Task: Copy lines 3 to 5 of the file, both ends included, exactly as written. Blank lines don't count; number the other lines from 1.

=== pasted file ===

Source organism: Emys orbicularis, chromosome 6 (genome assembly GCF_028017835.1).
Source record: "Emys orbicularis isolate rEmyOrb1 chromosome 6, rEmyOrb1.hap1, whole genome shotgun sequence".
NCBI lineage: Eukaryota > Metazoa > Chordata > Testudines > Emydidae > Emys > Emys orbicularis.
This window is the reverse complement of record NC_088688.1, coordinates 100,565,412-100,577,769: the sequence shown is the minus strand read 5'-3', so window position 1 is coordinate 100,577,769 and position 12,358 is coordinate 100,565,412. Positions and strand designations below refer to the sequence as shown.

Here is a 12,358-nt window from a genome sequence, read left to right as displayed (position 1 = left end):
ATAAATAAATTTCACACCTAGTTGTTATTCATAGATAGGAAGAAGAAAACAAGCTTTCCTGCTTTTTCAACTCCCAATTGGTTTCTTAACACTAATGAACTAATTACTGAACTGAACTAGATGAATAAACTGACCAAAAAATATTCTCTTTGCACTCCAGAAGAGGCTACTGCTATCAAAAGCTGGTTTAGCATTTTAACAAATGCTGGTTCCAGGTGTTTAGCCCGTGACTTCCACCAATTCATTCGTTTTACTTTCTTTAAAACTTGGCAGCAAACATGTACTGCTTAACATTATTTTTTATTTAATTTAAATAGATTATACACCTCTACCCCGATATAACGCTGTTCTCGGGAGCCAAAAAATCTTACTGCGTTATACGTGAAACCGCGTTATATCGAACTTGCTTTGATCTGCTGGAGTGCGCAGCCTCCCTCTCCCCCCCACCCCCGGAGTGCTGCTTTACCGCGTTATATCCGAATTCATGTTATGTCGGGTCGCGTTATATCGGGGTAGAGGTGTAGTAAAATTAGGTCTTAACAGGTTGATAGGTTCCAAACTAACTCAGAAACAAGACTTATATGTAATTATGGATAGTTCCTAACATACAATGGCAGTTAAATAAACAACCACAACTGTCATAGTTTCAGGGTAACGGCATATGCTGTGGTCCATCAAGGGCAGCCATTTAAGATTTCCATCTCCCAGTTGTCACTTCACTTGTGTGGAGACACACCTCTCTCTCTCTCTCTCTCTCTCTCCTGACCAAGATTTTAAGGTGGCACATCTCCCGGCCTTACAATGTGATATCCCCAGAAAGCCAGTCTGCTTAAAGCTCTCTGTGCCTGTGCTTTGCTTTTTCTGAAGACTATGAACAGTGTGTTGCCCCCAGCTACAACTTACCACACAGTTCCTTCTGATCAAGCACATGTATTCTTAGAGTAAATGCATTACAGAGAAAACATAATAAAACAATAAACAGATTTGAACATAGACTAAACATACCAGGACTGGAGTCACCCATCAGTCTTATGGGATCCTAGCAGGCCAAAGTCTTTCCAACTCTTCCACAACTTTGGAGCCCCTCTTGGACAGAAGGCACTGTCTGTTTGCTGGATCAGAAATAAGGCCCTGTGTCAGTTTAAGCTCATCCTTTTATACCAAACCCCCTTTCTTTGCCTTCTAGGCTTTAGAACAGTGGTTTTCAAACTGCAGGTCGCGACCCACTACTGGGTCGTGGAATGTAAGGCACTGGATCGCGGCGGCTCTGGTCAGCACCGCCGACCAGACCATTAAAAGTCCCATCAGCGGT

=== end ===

NCBI lineage: Eukaryota > Metazoa > Chordata > Testudines > Emydidae > Emys > Emys orbicularis.
This window is the reverse complement of record NC_088688.1, coordinates 100,565,412-100,577,769: the sequence shown is the minus strand read 5'-3', so window position 1 is coordinate 100,577,769 and position 12,358 is coordinate 100,565,412. Positions and strand designations below refer to the sequence as shown.

Here is a 12,358-nt window from a genome sequence, read left to right as displayed (position 1 = left end):